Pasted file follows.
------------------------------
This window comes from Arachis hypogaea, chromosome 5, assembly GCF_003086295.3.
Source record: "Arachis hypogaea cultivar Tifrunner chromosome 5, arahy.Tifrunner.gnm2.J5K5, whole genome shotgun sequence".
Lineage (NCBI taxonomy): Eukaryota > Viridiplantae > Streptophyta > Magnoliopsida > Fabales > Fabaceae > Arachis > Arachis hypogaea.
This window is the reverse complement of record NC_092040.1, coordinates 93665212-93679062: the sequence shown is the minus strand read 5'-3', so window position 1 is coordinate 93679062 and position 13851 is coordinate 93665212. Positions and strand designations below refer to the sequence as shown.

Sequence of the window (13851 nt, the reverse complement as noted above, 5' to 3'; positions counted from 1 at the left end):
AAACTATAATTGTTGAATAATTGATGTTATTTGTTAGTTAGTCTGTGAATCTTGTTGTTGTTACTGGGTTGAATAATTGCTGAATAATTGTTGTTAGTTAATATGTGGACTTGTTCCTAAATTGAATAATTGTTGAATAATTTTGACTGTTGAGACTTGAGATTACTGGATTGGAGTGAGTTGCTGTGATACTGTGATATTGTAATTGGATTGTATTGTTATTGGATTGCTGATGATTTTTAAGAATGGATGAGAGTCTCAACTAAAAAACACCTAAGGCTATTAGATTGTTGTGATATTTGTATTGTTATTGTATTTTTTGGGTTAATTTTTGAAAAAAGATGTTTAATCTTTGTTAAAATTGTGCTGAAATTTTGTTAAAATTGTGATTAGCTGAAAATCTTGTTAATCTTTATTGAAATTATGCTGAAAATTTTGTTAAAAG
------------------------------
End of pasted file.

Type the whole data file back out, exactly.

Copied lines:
This window comes from Arachis hypogaea, chromosome 5, assembly GCF_003086295.3.
Source record: "Arachis hypogaea cultivar Tifrunner chromosome 5, arahy.Tifrunner.gnm2.J5K5, whole genome shotgun sequence".
Lineage (NCBI taxonomy): Eukaryota > Viridiplantae > Streptophyta > Magnoliopsida > Fabales > Fabaceae > Arachis > Arachis hypogaea.
This window is the reverse complement of record NC_092040.1, coordinates 93665212-93679062: the sequence shown is the minus strand read 5'-3', so window position 1 is coordinate 93679062 and position 13851 is coordinate 93665212. Positions and strand designations below refer to the sequence as shown.

Sequence of the window (13851 nt, the reverse complement as noted above, 5' to 3'; positions counted from 1 at the left end):
AAACTATAATTGTTGAATAATTGATGTTATTTGTTAGTTAGTCTGTGAATCTTGTTGTTGTTACTGGGTTGAATAATTGCTGAATAATTGTTGTTAGTTAATATGTGGACTTGTTCCTAAATTGAATAATTGTTGAATAATTTTGACTGTTGAGACTTGAGATTACTGGATTGGAGTGAGTTGCTGTGATACTGTGATATTGTAATTGGATTGTATTGTTATTGGATTGCTGATGATTTTTAAGAATGGATGAGAGTCTCAACTAAAAAACACCTAAGGCTATTAGATTGTTGTGATATTTGTATTGTTATTGTATTTTTTGGGTTAATTTTTGAAAAAAGATGTTTAATCTTTGTTAAAATTGTGCTGAAATTTTGTTAAAATTGTGATTAGCTGAAAATCTTGTTAATCTTTATTGAAATTATGCTGAAAATTTTGTTAAAAG